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Protecting The Diversity of Malawian Tea Farms – Fresh Cup Magazine

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Although many countries in Africa are known for their coffee production, tea is the most consumed beverage throughout the continent. 

Malawi is the second-largest tea producer in Africa and is home to the oldest tea plantations on the continent. Research indicates that some of the tea plants in the country date back to 1890, and fans of Malawian tea say the age of the tea bushes contributes positively to the tea’s overall flavor. The plant’s maturity adds depth and richness to the cup— whether it be a traditional Malawian black tea, prized for its strong and earthy flavors, or a flowery and soft flavored white tea with sweet citrus notes. 

Although Malawi has long been celebrated as a tea producer in Africa, many tea drinkers would be unable to describe what brands of tea originate from the country—or even what flavors are associated with these teas. But looking back on Malawi’s long history of tea production illuminates the region’s uniqueness and why smallholder farmers hold the key to its future.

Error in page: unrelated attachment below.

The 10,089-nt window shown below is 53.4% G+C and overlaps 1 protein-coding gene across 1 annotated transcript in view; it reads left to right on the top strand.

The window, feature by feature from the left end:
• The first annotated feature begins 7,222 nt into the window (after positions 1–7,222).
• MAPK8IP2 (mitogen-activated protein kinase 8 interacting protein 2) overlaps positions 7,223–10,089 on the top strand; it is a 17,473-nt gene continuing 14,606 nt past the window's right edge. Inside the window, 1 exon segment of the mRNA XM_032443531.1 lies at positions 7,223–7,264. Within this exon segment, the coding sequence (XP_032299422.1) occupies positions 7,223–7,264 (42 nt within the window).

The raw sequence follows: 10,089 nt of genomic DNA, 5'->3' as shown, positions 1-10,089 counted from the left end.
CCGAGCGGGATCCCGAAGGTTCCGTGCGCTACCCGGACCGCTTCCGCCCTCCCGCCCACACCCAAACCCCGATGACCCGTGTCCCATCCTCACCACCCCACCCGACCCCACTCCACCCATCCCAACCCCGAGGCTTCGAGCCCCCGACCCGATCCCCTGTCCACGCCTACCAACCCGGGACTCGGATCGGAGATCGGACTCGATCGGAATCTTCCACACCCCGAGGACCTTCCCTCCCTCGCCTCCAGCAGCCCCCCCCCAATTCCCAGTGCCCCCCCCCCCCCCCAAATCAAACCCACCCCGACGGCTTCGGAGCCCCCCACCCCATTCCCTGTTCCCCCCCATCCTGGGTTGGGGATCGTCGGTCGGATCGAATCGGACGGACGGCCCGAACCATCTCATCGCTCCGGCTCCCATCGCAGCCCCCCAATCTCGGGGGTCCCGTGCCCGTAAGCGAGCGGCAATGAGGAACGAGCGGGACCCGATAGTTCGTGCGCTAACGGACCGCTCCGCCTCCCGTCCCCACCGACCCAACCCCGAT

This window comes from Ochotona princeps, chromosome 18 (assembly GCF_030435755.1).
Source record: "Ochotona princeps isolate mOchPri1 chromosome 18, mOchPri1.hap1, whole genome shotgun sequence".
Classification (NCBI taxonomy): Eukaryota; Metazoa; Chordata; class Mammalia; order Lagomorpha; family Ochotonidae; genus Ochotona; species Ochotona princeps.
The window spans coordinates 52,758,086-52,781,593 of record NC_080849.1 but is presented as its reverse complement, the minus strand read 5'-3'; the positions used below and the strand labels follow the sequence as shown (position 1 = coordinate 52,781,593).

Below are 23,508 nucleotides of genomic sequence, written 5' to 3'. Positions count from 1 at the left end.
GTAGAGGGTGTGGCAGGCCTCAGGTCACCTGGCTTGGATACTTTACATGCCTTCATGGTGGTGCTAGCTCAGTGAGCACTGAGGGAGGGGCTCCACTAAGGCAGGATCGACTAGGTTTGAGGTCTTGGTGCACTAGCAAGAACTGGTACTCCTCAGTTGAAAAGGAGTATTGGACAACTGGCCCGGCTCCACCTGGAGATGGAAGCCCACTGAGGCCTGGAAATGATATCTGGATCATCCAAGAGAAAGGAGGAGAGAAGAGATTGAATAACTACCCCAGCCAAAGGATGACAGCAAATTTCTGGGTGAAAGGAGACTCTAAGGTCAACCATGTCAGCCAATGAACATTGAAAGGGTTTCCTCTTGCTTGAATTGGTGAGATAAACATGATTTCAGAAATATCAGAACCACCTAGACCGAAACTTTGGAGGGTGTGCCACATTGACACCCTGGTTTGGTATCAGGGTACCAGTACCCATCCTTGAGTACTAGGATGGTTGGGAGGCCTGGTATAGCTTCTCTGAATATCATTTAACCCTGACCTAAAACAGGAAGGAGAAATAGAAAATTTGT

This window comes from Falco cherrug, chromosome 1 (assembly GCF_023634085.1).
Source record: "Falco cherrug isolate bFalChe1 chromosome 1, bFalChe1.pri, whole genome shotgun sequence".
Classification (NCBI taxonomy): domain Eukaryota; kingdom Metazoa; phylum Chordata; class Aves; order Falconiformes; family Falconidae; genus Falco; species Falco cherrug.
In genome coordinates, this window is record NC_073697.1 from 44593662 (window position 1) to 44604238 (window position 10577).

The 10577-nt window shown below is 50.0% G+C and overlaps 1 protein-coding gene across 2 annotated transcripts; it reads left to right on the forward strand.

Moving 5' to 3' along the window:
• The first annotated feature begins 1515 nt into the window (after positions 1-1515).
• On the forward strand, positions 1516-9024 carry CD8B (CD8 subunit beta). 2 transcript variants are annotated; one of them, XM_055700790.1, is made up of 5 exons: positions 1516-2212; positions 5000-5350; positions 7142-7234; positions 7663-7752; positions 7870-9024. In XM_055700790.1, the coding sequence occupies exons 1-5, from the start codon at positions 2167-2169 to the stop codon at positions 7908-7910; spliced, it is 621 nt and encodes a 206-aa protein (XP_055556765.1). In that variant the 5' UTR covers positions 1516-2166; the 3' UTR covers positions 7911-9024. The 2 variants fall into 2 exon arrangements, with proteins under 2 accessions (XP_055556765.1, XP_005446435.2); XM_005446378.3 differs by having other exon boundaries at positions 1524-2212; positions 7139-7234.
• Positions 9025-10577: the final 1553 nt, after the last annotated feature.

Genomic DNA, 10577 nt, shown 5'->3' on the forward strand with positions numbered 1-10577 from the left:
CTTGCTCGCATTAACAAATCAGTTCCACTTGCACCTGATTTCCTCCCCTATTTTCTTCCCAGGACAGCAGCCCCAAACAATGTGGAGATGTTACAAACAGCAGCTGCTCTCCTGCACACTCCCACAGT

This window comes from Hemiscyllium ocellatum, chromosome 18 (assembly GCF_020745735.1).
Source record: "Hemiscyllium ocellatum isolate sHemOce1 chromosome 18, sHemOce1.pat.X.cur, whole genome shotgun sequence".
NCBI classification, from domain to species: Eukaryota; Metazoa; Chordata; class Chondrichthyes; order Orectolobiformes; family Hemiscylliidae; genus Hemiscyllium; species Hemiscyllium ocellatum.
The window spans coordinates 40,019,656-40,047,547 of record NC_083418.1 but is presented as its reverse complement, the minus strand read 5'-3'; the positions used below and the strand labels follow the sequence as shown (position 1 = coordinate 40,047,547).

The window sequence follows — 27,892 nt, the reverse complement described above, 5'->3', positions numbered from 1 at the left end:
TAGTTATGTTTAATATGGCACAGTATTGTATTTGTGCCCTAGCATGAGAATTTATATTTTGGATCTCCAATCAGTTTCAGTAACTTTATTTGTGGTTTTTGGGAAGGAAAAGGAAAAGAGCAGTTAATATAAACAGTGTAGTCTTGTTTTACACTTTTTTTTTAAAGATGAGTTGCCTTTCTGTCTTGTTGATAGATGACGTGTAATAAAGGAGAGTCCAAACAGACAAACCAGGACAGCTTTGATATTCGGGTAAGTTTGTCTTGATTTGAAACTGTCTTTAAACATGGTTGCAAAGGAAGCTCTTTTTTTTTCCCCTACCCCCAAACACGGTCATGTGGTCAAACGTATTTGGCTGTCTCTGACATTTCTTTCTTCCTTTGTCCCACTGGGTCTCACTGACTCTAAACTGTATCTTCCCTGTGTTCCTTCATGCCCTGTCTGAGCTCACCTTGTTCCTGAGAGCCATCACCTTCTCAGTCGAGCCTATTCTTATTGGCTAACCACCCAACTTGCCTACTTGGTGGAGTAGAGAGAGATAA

A Look Back

Malawi exports approximately 31,000 tons of tea annually; more than 90% of the tea produced is black. The large-scale tea industry in Malawi—including companies like Satemwa Tea, Lujeri Tea, and Makandi Tea and Coffee Estates—employs about 50,000 formal workers, making it the biggest employer in a country of 19 million. 

Although most of the tea labor force is employed in a formal setting by big commercial tea farming companies, small-scale farmers make up a tiny but significant portion of the tea industry. Formal tea workers in the country earn well above the minimum wage, but informal and small-scale farmers struggle to make a living solely from tea production, and most grow other crops to supplement their income.